Tesla’s ardent supporters, including CEO Elon Musk, believe the White House has been unfairly dismissing America’s top-selling electric vehicle manufacturer in its support for EVs as a means of combating climate change, and they’re voicing their displeasure.
More than 33,000 people have signed a change.org petition urging President Joe Biden to recognize Tesla’s leadership in electric vehicles. The petitioners accuse Trump of disregarding Tesla, a non-union firm, in favor of the unionized Detroit manufacturers.
Since Biden took office last year, Musk and Tesla supporters have been voicing their dissatisfaction.
The latest petition, however, is their first large-scale public effort to emphasize their claim that the company and its commitment to clean energy vehicles are being ignored by the government. The president has mostly avoided mentioning Tesla, instead praising the idea of “good-paying union jobs” being created if the US can lead the globe in the production of electric automobiles.
This is an insult to the Americans who work for Tesla. [Biden should] do the right thing and acknowledge Tesla for its hard work in making EVs a possibility for Americans.— Tesla petition
The president has paid visits to the facilities of Ford Motor Company and General Motors Company, where he spoke with their CEOs and commended them for pioneering electric car research. He’s also driven new battery-powered automobiles from General Motors, Ford, and Stellantis NV (formerly Fiat Chrysler) and showcased them on the White House South Lawn with fanfare.
Musk, on the other hand, was not present when Biden met with a group of CEOs last week, which included leaders from Ford and GM.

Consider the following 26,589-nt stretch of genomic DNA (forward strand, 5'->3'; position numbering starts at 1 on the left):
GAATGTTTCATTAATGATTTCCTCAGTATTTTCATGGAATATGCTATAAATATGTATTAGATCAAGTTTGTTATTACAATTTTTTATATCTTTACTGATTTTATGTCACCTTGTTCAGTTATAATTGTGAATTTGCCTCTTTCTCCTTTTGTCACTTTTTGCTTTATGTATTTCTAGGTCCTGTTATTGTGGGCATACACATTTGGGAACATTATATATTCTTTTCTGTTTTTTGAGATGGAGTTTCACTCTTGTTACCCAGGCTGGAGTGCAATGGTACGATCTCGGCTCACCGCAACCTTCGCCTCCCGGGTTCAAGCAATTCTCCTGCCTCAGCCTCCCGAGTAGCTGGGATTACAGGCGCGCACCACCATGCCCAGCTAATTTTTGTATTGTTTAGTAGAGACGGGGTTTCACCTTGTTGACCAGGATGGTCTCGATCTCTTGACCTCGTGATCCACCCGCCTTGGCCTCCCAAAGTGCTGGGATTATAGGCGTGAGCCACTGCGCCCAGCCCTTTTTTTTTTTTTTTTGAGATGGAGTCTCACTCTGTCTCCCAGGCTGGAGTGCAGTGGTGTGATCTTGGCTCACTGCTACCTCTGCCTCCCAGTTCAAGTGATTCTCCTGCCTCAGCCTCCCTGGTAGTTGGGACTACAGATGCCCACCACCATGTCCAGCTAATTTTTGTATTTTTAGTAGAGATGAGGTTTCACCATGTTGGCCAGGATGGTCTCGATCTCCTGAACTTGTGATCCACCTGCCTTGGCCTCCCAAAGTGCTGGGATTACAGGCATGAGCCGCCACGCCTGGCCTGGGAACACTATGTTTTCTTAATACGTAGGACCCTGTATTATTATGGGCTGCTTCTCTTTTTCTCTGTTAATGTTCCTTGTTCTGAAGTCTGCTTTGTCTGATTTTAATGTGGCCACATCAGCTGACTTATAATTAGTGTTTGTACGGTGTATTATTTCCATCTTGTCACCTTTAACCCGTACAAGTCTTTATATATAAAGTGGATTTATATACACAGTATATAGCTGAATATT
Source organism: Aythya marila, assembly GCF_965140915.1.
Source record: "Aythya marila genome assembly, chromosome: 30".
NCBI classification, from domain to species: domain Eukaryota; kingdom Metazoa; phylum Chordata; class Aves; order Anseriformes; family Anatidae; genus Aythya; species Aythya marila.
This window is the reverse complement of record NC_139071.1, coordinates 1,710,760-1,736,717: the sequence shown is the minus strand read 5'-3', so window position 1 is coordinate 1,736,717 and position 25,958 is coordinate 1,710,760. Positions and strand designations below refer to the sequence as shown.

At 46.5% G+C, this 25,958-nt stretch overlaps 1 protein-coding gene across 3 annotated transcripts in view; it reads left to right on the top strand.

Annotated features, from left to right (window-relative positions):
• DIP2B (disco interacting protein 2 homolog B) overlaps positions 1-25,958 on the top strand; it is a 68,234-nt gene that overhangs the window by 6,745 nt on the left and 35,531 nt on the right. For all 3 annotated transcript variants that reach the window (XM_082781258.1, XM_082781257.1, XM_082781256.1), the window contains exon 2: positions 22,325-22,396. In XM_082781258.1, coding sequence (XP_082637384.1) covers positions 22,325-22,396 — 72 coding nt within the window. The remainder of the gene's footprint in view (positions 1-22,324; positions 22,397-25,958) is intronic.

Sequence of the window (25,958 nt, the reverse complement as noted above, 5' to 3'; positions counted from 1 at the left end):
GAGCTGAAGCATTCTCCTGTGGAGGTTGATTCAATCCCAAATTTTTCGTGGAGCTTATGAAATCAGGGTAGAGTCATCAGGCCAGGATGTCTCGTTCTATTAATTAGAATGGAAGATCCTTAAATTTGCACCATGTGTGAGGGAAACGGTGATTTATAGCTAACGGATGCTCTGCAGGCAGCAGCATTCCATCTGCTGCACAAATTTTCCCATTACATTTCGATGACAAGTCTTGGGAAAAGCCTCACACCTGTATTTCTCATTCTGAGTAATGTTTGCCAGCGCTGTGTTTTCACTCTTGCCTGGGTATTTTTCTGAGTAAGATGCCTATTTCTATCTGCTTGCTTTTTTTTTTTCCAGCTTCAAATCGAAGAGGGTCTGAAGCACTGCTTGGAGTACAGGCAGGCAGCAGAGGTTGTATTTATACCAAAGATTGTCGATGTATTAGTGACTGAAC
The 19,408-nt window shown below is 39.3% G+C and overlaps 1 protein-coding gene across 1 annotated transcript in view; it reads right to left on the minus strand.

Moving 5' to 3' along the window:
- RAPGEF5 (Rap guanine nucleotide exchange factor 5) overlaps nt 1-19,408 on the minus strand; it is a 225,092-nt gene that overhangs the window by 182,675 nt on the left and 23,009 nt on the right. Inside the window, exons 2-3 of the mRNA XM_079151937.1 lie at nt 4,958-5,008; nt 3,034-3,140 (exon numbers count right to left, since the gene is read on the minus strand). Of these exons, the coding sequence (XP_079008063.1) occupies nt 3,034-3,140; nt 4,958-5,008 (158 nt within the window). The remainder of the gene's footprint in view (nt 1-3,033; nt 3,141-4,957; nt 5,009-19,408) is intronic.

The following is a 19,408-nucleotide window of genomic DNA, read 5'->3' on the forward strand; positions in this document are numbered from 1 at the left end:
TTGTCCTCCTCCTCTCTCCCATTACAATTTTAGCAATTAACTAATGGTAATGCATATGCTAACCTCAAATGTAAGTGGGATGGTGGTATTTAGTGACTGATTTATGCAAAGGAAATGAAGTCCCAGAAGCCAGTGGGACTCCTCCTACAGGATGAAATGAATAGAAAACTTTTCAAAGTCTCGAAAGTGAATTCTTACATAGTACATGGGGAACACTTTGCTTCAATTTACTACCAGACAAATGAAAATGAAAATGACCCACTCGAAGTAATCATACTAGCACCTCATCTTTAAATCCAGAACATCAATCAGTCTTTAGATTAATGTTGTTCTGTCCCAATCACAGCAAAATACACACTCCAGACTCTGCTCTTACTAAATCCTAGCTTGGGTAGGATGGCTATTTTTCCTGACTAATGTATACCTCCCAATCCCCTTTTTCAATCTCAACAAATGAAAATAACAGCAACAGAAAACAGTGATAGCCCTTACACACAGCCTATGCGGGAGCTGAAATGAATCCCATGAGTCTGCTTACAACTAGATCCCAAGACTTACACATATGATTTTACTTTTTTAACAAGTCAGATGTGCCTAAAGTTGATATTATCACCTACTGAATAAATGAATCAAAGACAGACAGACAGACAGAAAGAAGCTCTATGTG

The administration’s alleged indifference has enraged some of Musk’s 72 million Twitter followers, as well as Musk himself.
“For unknown reasons,” Musk tweeted Sunday, alluding to President Biden, “@potus is unable to say the word ‘Tesla.'”
After Biden tweeted on Thursday that GM, Ford, and others are producing more electric vehicles in the US than ever before, Musk retweeted that “Biden is treating the American public like fools.”
Biden has frequently emphasized the union jobs that he claims will be produced by his stalled “Build Back Better” legislation.
During the 2020 presidential race, he received backing from the United Auto Workers and other labor organizations. Tesla was not asked to join other U.S. automakers in boasting their electric vehicle sales targets at the White House in August.
Tesla is a key part of why the rest of the industry is moving forward on electric vehicles, according to a White House official who requested anonymity to discuss the administration’s thoughts on Monday. However, when it comes to unions, the official stated that Biden supports worker collective bargaining.
Biden and congressional Democrats have advocated for tax rebates to give unionized automakers an advantage in EV sales. A proposed $7,500 tax credit for people who purchase electric vehicles through 2026 was included in the “Build Back Better” package.
Only purchases of electric vehicles made in the US would be eligible for the credit the following year. For a car manufactured in the US under a union-negotiated collective bargaining agreement, the base credit would increase by $4,500.
It’s unclear how much Tesla’s non-unionized facilities in California, Texas, and Nevada pay its production workers. After working for more than six years in California, one employee who begged not to be identified for fear of reprisal from the employer said he makes $24 an hour.
In comparison, after four years or less, full-time production employees represented by the UAW earn around $32 an hour. Profit-sharing and other bonuses are also available to them.
Tesla sold 936,000 new fully electric automobiles worldwide last year. It does not separate sales in the US. However, according to Motorintelligence.com, those sales totaled just over 352,000. Ford came in second with 27,000 cars, followed by GM with little under 25,000.
In the following years, Ford, GM, and other automakers will release a slew of new electric cars, including battery-powered versions of popular full-size pickup trucks.